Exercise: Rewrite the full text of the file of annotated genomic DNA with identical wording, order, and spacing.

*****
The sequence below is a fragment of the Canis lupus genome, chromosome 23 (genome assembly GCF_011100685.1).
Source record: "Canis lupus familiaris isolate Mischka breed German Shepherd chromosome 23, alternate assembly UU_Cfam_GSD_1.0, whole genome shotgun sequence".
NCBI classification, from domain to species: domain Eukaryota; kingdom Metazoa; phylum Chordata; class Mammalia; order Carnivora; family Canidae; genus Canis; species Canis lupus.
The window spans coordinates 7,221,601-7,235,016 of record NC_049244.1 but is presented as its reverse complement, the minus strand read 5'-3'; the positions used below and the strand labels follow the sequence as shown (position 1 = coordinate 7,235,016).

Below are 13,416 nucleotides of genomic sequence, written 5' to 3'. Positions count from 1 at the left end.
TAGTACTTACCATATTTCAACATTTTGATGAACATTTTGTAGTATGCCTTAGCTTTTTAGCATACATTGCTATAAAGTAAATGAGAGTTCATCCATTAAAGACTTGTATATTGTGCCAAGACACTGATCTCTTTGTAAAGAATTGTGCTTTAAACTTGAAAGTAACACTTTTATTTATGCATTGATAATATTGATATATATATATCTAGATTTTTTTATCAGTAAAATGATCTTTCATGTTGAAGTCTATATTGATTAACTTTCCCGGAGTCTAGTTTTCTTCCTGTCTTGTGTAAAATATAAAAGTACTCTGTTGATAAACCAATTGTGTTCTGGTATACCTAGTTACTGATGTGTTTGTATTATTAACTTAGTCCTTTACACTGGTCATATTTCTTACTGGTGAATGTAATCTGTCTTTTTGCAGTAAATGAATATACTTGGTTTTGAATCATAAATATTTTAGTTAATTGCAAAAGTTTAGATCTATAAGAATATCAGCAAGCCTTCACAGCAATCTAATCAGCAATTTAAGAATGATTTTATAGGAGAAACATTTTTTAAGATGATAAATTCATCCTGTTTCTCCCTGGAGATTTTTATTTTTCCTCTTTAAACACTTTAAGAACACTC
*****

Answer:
The sequence below is a fragment of the Canis lupus genome, chromosome 23 (genome assembly GCF_011100685.1).
Source record: "Canis lupus familiaris isolate Mischka breed German Shepherd chromosome 23, alternate assembly UU_Cfam_GSD_1.0, whole genome shotgun sequence".
NCBI classification, from domain to species: domain Eukaryota; kingdom Metazoa; phylum Chordata; class Mammalia; order Carnivora; family Canidae; genus Canis; species Canis lupus.
The window spans coordinates 7,221,601-7,235,016 of record NC_049244.1 but is presented as its reverse complement, the minus strand read 5'-3'; the positions used below and the strand labels follow the sequence as shown (position 1 = coordinate 7,235,016).

Below are 13,416 nucleotides of genomic sequence, written 5' to 3'. Positions count from 1 at the left end.
TAGTACTTACCATATTTCAACATTTTGATGAACATTTTGTAGTATGCCTTAGCTTTTTAGCATACATTGCTATAAAGTAAATGAGAGTTCATCCATTAAAGACTTGTATATTGTGCCAAGACACTGATCTCTTTGTAAAGAATTGTGCTTTAAACTTGAAAGTAACACTTTTATTTATGCATTGATAATATTGATATATATATATCTAGATTTTTTTATCAGTAAAATGATCTTTCATGTTGAAGTCTATATTGATTAACTTTCCCGGAGTCTAGTTTTCTTCCTGTCTTGTGTAAAATATAAAAGTACTCTGTTGATAAACCAATTGTGTTCTGGTATACCTAGTTACTGATGTGTTTGTATTATTAACTTAGTCCTTTACACTGGTCATATTTCTTACTGGTGAATGTAATCTGTCTTTTTGCAGTAAATGAATATACTTGGTTTTGAATCATAAATATTTTAGTTAATTGCAAAAGTTTAGATCTATAAGAATATCAGCAAGCCTTCACAGCAATCTAATCAGCAATTTAAGAATGATTTTATAGGAGAAACATTTTTTAAGATGATAAATTCATCCTGTTTCTCCCTGGAGATTTTTATTTTTCCTCTTTAAACACTTTAAGAACACTC